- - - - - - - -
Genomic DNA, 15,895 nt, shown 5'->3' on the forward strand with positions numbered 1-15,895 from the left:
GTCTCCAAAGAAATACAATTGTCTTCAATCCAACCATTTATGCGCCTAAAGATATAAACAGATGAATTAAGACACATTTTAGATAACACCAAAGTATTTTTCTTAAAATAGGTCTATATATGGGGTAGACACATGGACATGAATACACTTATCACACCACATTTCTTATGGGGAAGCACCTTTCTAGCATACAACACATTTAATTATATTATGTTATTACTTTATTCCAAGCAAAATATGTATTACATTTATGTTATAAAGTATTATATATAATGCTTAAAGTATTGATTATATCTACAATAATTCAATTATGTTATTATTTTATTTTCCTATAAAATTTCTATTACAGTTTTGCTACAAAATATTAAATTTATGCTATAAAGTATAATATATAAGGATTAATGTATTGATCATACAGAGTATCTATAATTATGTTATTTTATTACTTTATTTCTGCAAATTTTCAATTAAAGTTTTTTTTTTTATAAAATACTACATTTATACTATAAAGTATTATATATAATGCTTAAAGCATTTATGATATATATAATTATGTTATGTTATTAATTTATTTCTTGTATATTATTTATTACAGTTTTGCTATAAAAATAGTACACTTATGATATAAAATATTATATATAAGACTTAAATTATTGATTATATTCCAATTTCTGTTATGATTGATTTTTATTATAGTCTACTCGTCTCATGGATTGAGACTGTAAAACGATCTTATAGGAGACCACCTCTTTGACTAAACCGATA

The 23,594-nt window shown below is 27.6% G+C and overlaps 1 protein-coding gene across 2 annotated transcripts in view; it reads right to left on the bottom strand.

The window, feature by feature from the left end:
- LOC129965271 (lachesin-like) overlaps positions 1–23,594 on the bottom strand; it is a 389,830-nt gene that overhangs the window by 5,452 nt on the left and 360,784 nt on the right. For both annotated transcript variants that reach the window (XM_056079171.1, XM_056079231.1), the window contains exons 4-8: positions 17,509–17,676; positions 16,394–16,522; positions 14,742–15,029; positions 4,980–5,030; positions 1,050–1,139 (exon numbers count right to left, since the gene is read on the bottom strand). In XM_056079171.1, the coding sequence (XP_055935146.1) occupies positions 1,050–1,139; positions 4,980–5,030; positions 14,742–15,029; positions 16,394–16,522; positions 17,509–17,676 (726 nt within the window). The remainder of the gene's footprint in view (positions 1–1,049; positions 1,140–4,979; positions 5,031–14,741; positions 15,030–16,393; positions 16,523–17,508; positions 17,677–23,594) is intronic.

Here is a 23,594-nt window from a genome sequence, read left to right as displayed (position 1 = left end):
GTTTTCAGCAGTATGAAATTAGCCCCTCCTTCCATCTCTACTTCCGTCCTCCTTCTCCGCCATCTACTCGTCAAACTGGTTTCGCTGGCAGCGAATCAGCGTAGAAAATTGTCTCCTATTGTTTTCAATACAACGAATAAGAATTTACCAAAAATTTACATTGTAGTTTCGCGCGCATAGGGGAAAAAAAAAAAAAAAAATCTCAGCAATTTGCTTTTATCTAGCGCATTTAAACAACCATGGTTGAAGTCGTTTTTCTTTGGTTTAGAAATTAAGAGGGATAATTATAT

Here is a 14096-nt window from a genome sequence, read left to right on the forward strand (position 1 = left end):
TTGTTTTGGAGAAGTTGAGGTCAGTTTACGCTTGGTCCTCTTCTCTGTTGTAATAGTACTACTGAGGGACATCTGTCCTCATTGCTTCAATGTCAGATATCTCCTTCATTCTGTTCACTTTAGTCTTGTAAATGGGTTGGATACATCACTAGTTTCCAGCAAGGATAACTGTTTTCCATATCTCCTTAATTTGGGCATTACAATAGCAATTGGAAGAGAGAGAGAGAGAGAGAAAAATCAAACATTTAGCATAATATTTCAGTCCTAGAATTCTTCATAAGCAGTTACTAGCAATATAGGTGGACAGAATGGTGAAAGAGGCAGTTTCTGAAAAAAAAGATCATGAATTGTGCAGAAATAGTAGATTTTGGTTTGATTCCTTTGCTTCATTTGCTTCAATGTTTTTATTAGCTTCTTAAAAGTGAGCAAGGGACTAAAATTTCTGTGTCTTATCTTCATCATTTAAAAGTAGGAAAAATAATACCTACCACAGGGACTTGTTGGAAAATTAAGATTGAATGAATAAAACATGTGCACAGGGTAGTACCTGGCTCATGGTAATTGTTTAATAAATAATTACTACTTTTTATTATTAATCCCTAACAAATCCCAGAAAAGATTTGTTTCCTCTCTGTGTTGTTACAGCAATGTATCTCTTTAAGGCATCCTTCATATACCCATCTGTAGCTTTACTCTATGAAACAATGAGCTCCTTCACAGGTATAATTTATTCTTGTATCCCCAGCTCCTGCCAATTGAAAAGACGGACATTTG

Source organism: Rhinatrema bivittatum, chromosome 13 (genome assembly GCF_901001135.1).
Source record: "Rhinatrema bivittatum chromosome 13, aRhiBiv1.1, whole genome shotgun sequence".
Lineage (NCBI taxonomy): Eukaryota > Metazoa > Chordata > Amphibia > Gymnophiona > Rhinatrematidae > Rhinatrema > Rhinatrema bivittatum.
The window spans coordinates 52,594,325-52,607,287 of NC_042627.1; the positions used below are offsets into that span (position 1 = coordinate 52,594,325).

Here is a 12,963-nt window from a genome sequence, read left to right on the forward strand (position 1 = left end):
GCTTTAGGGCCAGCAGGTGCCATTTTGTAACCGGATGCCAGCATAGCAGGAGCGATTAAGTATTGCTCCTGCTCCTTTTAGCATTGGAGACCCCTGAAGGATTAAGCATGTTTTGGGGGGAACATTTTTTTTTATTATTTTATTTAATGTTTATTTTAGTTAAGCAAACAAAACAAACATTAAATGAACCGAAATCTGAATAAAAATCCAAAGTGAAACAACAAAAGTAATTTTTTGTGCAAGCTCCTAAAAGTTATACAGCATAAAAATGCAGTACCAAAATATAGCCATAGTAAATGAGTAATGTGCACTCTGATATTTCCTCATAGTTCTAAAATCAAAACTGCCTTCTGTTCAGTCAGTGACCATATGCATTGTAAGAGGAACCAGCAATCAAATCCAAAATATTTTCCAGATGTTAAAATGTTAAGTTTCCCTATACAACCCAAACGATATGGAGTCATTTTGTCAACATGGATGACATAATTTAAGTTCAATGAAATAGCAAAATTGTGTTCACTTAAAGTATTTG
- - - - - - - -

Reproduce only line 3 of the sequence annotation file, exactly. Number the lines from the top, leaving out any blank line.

The 23,594-nt window shown below is 27.6% G+C and overlaps 1 protein-coding gene across 2 annotated transcripts in view; it reads right to left on the bottom strand.